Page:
return (Interceptor) wac.getBean(this.entityInterceptorBeanName, Interceptor.class);
                return null;
            protected Session getSession(SessionFactory sessionFactory) throws DataAccessResourceFailureException {
                Session session = SessionFactoryUtils.getSession(sessionFactory, getEntityInterceptor(), null);
                return session;
        Here's the modified web.xml entry:

        I also removed the entityInterceptor from LocalSessionFactoryBean, and added a entityInterceptorBeanName to HibernateTransactionManager. I have some Quartz jobs that call service layer methods, so not all HB Sessions are created from servlet requests.

            <bean id="transactionManager" class="org.springframework.orm.hibernate.HibernateTransactionManager">
                <property name="sessionFactory">
                    <ref local="sessionFactory"/>
                <property name="entityInterceptorBeanName">
        and of course, the auditLogInterceptor is marked non-singleton:

            <bean id="auditLogInterceptor" class="com.dcxms.auditing.AuditLogInterceptor" singleton="false">
                <property name="auditLog">
                    <ref local="auditLog" />
        I've confirmed that I am indeed getting new instances of my HB Interceptor in both servlet requests and in the Quartz jobs. So "mission accomplished", maybe.

        I'm a bit concerned about other ways that a HB Session might be had in the application. Clearly, if someone gets a session from the LocalSessionFactoryBean, the entityInterceptor will not get set.

        I'm curious to get feedback about this problem/solution. I haven't seen anyone really talk about the concurrency problems using HB Interceptors with Spring. I'm I missing the obvious solution, or are there lots of potential concurrency bugs in people's HB Interceptors?


        • #5
          Sorry for the bump, but now I'm really curious.

          In implementing our HB Interceptor based auditing feature, I read many code snippets both in these forums and elsewhere. If I'm correct, all of these code snippets suffer from concurrency problems if the HB Interceptor is a singleton. I've been able to easily duplicate the problem by simultaneously accessing a web application from two different machines. In doing so, I got duplicate audit log records in the database. But, I can't find a single reference to this problem anywhere!

          I know I'm repeating myself here, but here goes:

          We are using Spring 1.1.5. I have confirmed that if you use OpenSessionInViewFilter, an entityInterceptor (or entityInterceptorBeanName) set on the HibernateTransactionManager is never used since transactions will just use the HB Session opened by OSIVF. So one must set the entityInterceptor on LocalSessionFactoryBean. When one does this, the HB Interceptor is a singleton, and is shared by all HB Sessions across all threads.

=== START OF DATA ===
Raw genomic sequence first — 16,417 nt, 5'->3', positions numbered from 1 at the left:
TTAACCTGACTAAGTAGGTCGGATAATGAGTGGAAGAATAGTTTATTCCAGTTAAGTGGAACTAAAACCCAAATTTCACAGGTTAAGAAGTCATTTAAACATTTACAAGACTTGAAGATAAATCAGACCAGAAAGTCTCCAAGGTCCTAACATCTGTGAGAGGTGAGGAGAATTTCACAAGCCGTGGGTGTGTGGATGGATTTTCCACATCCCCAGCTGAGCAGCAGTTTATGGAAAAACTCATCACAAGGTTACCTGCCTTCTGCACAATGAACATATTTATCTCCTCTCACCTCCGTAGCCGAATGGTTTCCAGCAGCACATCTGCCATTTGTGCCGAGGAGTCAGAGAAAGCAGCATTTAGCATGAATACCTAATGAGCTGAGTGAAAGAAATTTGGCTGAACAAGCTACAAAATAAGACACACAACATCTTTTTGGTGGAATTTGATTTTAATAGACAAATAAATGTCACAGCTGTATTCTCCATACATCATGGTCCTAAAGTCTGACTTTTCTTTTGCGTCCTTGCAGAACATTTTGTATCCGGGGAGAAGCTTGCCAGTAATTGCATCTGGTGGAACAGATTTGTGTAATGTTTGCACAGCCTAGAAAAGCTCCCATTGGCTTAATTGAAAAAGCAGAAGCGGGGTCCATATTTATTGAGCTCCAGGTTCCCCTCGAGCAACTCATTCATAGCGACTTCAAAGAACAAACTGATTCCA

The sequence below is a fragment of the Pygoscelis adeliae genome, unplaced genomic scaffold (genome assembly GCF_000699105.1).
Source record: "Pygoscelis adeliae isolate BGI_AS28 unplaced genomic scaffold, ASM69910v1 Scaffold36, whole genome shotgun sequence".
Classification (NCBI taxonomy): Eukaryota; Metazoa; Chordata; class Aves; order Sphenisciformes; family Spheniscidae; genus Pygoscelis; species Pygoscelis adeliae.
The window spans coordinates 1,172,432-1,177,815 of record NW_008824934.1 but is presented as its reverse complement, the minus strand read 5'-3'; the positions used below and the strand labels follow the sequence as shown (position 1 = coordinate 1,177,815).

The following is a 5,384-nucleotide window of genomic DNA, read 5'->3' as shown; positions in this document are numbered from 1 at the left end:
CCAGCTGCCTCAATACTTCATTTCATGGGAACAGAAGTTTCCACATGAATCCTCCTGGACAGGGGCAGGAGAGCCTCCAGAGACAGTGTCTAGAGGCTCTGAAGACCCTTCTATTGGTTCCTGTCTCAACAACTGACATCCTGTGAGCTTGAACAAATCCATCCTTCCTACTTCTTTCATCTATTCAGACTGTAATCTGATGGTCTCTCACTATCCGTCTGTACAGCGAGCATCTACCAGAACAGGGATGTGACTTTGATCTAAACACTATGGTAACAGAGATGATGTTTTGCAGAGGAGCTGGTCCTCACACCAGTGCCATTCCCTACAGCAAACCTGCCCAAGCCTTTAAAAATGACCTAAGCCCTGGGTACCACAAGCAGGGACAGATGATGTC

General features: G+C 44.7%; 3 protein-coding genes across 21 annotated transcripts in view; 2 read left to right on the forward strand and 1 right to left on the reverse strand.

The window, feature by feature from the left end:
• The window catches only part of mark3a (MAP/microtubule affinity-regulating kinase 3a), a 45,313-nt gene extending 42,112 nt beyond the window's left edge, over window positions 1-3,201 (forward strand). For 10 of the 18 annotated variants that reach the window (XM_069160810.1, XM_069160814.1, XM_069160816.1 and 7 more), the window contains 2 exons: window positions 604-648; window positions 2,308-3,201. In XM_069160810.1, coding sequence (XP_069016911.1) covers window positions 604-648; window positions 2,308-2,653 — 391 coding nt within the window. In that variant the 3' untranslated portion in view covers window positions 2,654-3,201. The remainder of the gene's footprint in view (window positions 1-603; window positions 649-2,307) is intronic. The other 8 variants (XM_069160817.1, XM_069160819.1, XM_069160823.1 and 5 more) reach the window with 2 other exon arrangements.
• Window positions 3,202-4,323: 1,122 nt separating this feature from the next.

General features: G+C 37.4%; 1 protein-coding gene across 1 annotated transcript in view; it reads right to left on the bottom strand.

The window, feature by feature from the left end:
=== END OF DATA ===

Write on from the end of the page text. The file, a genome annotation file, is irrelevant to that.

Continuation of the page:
Am I way off base, or have I indeed discovered a potential problem with the "standard" auditing code out there?




          • #6
            Spring simply passes the interceptor to the HB configuration which reuses the instance for every session.
            As I've said before you have to make sure your interceptors are thread safe and use threadlocals. Another option would be extend the LocalSessionFactoryBean or use AOP and proxy the session factory bean and intercept each openSession request and redirect the call to openSession(interceptor) using your interceptor.
            However I think it's more complicated then the first option. I am working with interceptors but I don't have class level fields...


            • #7
              Right, if you are using a singleton HB Interceptor, you must make sure it is thread safe. Can you see any downside to the approach I'm taking above? I'm making sure that each session has it's own instance of an HB Interceptor, obviating the need for thread-safeness.


              • #8
                No, you have one interceptor per session so you should be safe.


                • #9

                  Thanks for pointing out the concurrency issues with the standard audit logging facility. That would have cost me a lot of time later on. I'll try implementing your solution.

                  I have come across an issue with the entity interceptor that I hope others can help me with. I have created an interceptor as discussed in my previous post

                  The problem I am running into is that the inserts into the audit tables are occurring in a separate transaction. I'm not sure what I am doing wrong to cause this problem.

                  I am using the technique of having 2 session factories so that the audit logging does not itself trigger another audit request. Is it possible that this second session factory is not participating in any transactions? The configuration that I have seen only specifies a single HibernateTransactionManager bean injecting the default session factory into it. There does not seem to be any transaction manager specifying the second session factory.